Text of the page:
Student leaders were set to meet later Thursday to decide whether or not to again extend their protest moratorium, which is due to expire on Friday.

Students Against Discrimination, the group responsible for organizing this month's rallies, said it expected a number of concessions from the government.

"We demand an apology from Prime Minister Sheikh Hasina to the nation for the mass murder of students," Asif Mahmud, one of the group's coordinators, told AFP.

"We also want the sacking of the home minister and education minister."

Mahmud added that the estimated toll in the unrest was understated, with his group working on its own list of confirmed deaths.

Police have arrested at least 2,500 people since the violence began last week, according to an AFP tally.

Protests began after the June reintroduction of a scheme reserving more than half of government jobs for certain candidates, including nearly a third for descendants of veterans from Bangladesh's independence war.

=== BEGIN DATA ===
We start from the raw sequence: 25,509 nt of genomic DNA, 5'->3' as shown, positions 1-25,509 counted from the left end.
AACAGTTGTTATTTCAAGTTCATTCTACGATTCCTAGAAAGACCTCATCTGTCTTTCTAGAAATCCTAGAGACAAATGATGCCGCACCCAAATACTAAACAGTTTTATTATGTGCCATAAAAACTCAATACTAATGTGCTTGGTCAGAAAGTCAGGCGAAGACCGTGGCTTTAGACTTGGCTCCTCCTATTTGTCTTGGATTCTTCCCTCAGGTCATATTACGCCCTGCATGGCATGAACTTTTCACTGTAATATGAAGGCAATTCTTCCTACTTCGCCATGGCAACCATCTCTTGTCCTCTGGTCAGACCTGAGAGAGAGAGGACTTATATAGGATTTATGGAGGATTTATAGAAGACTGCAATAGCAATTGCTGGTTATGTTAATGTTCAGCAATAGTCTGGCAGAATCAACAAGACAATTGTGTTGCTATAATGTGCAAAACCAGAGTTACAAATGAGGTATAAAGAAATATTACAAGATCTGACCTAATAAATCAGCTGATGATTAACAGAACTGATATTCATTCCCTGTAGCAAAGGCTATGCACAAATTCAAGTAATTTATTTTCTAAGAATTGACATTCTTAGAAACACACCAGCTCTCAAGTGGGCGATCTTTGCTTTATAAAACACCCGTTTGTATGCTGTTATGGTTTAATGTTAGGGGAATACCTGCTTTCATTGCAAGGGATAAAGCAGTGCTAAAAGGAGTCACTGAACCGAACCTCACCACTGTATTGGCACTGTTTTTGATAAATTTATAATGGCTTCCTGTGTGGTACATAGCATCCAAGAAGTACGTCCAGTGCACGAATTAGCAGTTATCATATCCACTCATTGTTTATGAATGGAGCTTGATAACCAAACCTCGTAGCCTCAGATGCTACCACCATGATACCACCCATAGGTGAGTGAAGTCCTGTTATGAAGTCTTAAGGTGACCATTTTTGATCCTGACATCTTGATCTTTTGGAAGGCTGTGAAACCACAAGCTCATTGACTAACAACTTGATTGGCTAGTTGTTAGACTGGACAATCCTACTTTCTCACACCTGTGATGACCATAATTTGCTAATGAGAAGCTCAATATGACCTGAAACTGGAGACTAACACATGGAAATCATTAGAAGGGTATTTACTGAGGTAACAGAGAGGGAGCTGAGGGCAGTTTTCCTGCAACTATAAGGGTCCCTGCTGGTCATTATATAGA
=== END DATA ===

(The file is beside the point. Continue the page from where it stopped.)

With around 18 million young people in Bangladesh out of work, according to government figures, the move deeply upset graduates facing an acute jobs crisis.

Critics say the quota is used to stack public jobs with loyalists to Hasina's Awami League.

The Supreme Court cut the number of reserved jobs on Sunday but fell short of protesters' demands to scrap the quotas entirely.

Hasina, 76, has ruled the country since 2009 and won her fourth consecutive election in January after a vote without genuine opposition.

Her government is also accused by rights groups of misusing state institutions to entrench its hold on power and stamp out dissent, including the extrajudicial killing of opposition activists.